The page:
The Foreign Service Journal - January/February 2018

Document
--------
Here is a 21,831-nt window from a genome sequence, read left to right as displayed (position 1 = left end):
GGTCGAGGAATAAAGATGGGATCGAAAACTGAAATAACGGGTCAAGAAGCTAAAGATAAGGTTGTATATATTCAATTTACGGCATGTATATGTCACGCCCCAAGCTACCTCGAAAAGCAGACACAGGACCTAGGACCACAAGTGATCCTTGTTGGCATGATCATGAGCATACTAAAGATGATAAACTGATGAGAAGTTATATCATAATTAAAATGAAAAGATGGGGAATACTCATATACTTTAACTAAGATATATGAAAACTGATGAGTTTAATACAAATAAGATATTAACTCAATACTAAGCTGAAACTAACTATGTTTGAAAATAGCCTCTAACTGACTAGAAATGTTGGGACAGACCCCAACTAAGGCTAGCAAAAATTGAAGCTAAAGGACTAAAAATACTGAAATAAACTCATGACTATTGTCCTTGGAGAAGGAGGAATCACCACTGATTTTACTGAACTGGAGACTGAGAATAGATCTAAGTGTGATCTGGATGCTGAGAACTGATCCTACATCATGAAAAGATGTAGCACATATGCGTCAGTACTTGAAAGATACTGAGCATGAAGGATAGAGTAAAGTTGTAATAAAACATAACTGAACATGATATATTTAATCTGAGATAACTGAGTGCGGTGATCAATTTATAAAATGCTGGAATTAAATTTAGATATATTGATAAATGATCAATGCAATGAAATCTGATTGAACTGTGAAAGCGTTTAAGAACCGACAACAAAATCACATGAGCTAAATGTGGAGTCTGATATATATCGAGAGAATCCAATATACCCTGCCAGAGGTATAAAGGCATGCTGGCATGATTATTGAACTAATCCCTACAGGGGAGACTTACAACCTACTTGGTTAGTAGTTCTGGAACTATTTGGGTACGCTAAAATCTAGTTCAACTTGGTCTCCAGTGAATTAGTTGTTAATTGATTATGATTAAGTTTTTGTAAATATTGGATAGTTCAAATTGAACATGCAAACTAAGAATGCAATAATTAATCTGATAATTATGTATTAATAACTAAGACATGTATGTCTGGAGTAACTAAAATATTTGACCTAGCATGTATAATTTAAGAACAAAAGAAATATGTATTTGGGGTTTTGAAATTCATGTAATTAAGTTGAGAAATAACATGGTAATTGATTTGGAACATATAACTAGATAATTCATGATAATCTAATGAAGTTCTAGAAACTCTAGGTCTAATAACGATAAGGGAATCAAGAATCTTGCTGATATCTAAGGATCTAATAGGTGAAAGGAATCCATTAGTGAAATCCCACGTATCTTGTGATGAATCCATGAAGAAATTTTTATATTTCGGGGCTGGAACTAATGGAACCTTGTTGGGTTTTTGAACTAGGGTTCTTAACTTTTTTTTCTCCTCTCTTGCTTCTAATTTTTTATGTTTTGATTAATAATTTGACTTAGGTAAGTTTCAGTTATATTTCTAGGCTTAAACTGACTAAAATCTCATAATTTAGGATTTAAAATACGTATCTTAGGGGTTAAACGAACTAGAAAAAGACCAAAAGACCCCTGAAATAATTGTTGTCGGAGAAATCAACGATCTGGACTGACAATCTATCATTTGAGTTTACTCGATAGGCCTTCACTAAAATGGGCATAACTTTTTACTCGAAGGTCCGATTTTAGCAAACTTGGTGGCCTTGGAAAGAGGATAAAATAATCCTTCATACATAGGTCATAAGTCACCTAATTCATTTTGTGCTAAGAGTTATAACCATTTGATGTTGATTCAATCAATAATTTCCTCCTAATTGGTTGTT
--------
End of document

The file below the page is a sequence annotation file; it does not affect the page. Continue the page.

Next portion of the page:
14 JANUARY-FEBRUARY 2018 | THE FOREIGN SERVICE JOURNAL U.S. Foreign Service on Capitol Hill and elsewhere, there are methods FSOs can use in their official capacity to tell your stories to members of Congress. There are many opportunities to educate legislators and their staff on issues important to the Foreign Service, while complying with the Hatch Act. Reaching Members of Congress In many instances, decisions in Con- gress are not made out of malice; many are simply made out of ignorance. I would encourage you to consider engaging in one or more of the following opportuni- ties to assist members of Congress in understanding the needs and capabilities of our Foreign Service: ■ Congressional delegation trips abroad and briefings in Washington to lawmakers and staff are probably the most direct way to interact with members of Congress. I know these interactions are a rite of passage for many entry-level officers and take a lot of work; but I can tell you from experience that they are a critical piece of spreading an understand- ing of the Foreign Service and the value of diplomacy, and well worth the effort. ■ The Pearson Fellowship is an excel- lent opportunity for an FSO to work in a legislator’s personal office or on a com- mittee. Last year, I was proud to welcome to my office an 18-year veteran of the For- eign Service who integrated quickly as a full member of my team. This integration helped the FSO learn about our legisla- tive branch from the inside, which will assist his parent organization—the State Department in this case—in the long run. It also helped my office understand the work of diplomats and the nuances associated with many issues dealing with foreign affairs. ■ When and if you ever decide to leave the Foreign Service, I urge you to continue your service to the nation in Congress— as a legislator, staffer or advocate. From engaging with stakeholders and building coalitions to analyzing policy, many of the skills you learned as a diplomat directly translate to work in Congress. These roles present great opportunities to further the objective of strengthening our diplomatic service. One of my deputy chiefs of staff served as an FSO in Havana, and I count on him to keep me informed and up-to-date on the state of the Foreign Service so that we can fight to get you the resources and authorities you need. A Growing Coalition for Diplomacy Decisions are being made right now about the budget, resources and policies you need to do your job, and we need your voice to lay out why those tools are so vital to our security and a more stable world. Making sure you have what you need is a critical investment this country makes in a safer, more prosperous homeland and world, and there is a growing coali- tion in Congress, especially among newer members, who understand the impor- tance of our Foreign Service to national security and prosperity. The work you do matters, and I want you to know that there are folks in Con- gress who have your back. Together, we can ensure the Foreign Service has what it needs to meet the challenges of global leadership in the 21st century. n